Navajo burial and funeral rituals follow a certain procedure because the Navajo believe that when a person dies he makes his way to the underworld. This process of burial and funeral rituals is followed diligently because the Navajo people want to ensure that the dead to do not return to world of the living.
When a person is about to die and the Navajo people know about it, they immediately remove the person to a separate place until he passes away. During this time only family members and the shaman are allowed close to the person. However, just before the person dies, all but a couple of people leave. The two people who stay back are the closest family members of the person and are those who are most willing to confront the evil spirits.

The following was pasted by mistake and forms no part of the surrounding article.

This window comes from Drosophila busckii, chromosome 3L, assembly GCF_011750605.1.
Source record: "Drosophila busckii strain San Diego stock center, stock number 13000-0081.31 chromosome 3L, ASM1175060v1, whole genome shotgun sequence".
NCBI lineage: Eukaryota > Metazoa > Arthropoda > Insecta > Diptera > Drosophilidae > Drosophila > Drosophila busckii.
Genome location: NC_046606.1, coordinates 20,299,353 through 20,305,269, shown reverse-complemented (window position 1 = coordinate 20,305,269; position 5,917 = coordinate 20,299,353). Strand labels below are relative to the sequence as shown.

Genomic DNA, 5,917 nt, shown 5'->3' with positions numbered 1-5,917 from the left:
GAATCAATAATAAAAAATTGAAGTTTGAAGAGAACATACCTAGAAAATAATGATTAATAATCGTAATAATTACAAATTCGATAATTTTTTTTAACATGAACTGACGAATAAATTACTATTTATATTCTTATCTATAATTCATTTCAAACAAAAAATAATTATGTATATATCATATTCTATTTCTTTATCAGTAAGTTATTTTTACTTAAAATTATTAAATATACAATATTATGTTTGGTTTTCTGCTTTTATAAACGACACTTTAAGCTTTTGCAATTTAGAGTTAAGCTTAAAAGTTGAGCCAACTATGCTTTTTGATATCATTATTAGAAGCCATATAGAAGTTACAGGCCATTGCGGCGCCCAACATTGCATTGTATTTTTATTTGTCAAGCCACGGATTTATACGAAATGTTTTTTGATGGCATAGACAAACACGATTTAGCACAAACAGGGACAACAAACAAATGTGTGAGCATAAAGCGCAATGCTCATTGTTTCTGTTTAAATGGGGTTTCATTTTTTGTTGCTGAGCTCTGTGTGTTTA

Once the person dies, two people, usually men, are given the responsibility of preparing the body for the burial. These men do not wear any clothes but rub their entire body with ash as there is a belief among the Navajo that the ash will protect the people from evil spirits.
The body is washed properly and then dressed. The grave is dug and the funeral is held as soon as possible. For the burial four men are present. All belonging of the person are brought to the grave site by one person, two help to carry the items to the grave site and the last man warns others who might walk that way to stay away.
Once the body is buried, the four men ensure that all footprints are wiped clean and the tool used for digging the grave is destroyed.
When it comes to Navajo burial and funeral rituals, you will not see much crying because the Navajo people believe that showing too many emotions will hinder the journey of the spirit to the underworld.
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